My U-2 Years
On Friday, August 26, at 2:00 p.m., Col. Richard “Duke” Woodhull, U.S. Air Force (Ret.), will present the free program “My U-2 Years… Dancing with the Dragon Lady”. The presentation will be held at the Rogow Room of the Transylvania County Library, 212 South Gaston Street in Brevard. Woodhull (pictured here piloting a U-2 at 70,000 feet), served in the Air Force for 30 years. His varied and rich military career included eight years supporting, flying, and managing world-wide operations of the highly-classified U-2 high-altitude reconnaissance aircraft.
Woodhull’s program on August 26 will explain that two generations of the U-2 – known colloquially in Air Force circles as “The Dragon Lady” – have been deployed by the United States since the mid-1950s to perform a multitude of sensitive reconnaissance missions. For example, U-2s have conducted high-atmospheric sampling to detect evidence of nuclear testing, as well as their better-known role, photographing adversaries’ military installations and movements.
Above picture of curvature of the earth visible from 70,000 feet. Photo Courtesy R.G. Woodhull
Col. Richard “Duke” Woodhull, U.S. Air Force (Ret.)
A Waiting Chase-Car
Woodhull will share, from first-hand experience, the unique challenges of piloting an aircraft of highly unorthodox design and performance characteristics. The U-2 was notoriously difficult to control at both high and low altitudes, and it was “unforgiving,” resulting in the loss of a number of U-2 pilots. Even landing the U-2 was challenging, requiring the assistance of a waiting chase-car to provide real-time guidance to the pilot to enable touch down.
Flying Rescue Aircraft for In-Flight Emergencies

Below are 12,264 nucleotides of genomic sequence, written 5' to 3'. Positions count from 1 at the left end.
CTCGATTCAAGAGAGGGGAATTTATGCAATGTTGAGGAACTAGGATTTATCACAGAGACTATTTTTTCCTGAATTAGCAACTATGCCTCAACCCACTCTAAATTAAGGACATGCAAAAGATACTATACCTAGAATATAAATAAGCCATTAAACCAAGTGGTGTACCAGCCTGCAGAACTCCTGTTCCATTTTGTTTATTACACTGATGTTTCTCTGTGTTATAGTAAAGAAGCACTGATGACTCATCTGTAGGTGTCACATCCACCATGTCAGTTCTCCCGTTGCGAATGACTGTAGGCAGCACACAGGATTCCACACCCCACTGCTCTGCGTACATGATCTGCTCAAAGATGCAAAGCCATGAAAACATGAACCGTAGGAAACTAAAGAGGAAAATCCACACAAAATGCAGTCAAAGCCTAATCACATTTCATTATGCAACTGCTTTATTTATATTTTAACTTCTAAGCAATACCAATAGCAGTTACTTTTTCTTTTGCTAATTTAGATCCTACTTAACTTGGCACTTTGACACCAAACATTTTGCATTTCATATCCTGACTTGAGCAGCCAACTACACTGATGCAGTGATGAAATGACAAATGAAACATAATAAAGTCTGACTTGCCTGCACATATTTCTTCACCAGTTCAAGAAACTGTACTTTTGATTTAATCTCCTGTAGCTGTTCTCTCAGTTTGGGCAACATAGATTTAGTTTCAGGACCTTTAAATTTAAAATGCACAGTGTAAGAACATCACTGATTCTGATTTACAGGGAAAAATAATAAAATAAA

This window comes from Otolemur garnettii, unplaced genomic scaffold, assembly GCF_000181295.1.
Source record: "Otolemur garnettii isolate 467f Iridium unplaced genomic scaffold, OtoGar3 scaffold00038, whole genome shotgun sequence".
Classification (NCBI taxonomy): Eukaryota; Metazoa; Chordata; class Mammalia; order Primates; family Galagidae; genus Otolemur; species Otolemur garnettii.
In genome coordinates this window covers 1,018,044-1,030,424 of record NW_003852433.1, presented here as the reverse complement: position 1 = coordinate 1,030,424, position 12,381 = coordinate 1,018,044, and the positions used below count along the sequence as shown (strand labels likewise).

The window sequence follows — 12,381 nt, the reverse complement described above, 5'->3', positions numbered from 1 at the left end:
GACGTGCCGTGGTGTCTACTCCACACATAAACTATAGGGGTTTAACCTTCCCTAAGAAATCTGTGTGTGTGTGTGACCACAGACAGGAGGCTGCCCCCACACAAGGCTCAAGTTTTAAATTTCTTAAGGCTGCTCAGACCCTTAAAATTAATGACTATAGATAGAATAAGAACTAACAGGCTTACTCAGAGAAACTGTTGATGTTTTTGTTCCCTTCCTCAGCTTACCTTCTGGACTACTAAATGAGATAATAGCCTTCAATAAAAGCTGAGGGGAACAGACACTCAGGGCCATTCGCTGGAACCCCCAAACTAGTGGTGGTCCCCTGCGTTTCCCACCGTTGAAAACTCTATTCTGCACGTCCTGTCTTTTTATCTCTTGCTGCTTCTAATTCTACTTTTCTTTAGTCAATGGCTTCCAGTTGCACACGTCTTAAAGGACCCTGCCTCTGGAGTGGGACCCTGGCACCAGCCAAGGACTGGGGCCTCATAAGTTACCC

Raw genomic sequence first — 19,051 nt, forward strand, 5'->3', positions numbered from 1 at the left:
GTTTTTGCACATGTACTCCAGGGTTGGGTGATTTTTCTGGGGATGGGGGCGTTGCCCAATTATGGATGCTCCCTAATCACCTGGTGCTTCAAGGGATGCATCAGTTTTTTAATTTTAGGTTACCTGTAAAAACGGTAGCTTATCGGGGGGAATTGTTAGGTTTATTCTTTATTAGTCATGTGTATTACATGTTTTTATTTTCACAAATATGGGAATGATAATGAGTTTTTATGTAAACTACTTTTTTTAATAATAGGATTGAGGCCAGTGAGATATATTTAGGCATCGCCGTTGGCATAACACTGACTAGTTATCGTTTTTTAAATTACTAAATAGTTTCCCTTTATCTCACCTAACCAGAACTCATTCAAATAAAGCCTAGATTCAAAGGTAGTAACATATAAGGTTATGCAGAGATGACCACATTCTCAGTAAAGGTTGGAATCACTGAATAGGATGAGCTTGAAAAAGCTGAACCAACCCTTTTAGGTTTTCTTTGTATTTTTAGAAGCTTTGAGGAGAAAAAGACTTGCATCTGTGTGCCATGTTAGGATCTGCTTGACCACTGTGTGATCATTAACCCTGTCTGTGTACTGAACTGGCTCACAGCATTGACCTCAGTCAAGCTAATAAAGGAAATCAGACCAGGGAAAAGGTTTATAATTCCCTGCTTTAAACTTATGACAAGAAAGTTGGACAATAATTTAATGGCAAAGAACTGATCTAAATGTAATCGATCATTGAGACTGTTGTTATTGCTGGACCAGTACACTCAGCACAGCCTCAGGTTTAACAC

Woodhull’s eight-year involvement with the U-2 spanned three distinct roles. Initially, for a period of three years, he piloted SC-54 rescue aircraft in support of U-2 missions. He and his crews would fly beneath U-2 flights over North and South America, pre-positioning themselves to respond to in-flight emergencies. He then piloted U-2s himself for another three years, flying classified missions from bases in the United States, Southeast Asia, and South America.
Managing U-2 Operations Around the World
For a final two years, he served as Chief of the U-2 branch of the Air Force’s Strategic Reconnaissance Center in Omaha, Nebraska, managing U-2 operations around the world. In addition to his U-2 experience, Woodhull fulfilled a broad range of exceptional roles. Among others: KC-135 jet tanker pilot, Training Chief for the Brazilian Air Force, and U.S. Defense and Air Attaché to the Philippines.
About the Speaker
Woodhull was born in New Jersey and grew up in Florida. As a young man he enrolled in the Air Force ROTC program at Florida State University; subsequently he was selected by the U.S. Air Force for appointment as an Aviation Cadet. He sees himself as “the beneficiary of blessings of every kind.” He has two adult children, and he and his wife Ann jointly undertook many of the exploits in his long and extraordinary career. They have been residents of Brevard for more than 25 years.
This program is offered by the Veterans History Museum of the Carolinas as part of our history series of Guest Speakers. We invite you to join us for this free program, which will also be livestreamed on Facebook beginning at 2:05 PM EDT on August 26. The recorded program will also be available online later via www.theveteransmuseum.org, the museum’s website.
Copies of Woodhull’s book, Flying High – Memoir of a Thirty Year Adventure will be available for purchase ($20) at Woodhull’s book-signing at the museum immediately after his program. A portion of the book sales will be donated to the museum.
For more information, please call 828-884-2141 or visit www.theveteransmuseum.org. The Veterans History Museum of the Carolinas is located at 21 East Main Street in Brevard. Open hours are Tuesday – Saturday from 11am to 3pm. Admission is free.
By Gregory Ehr
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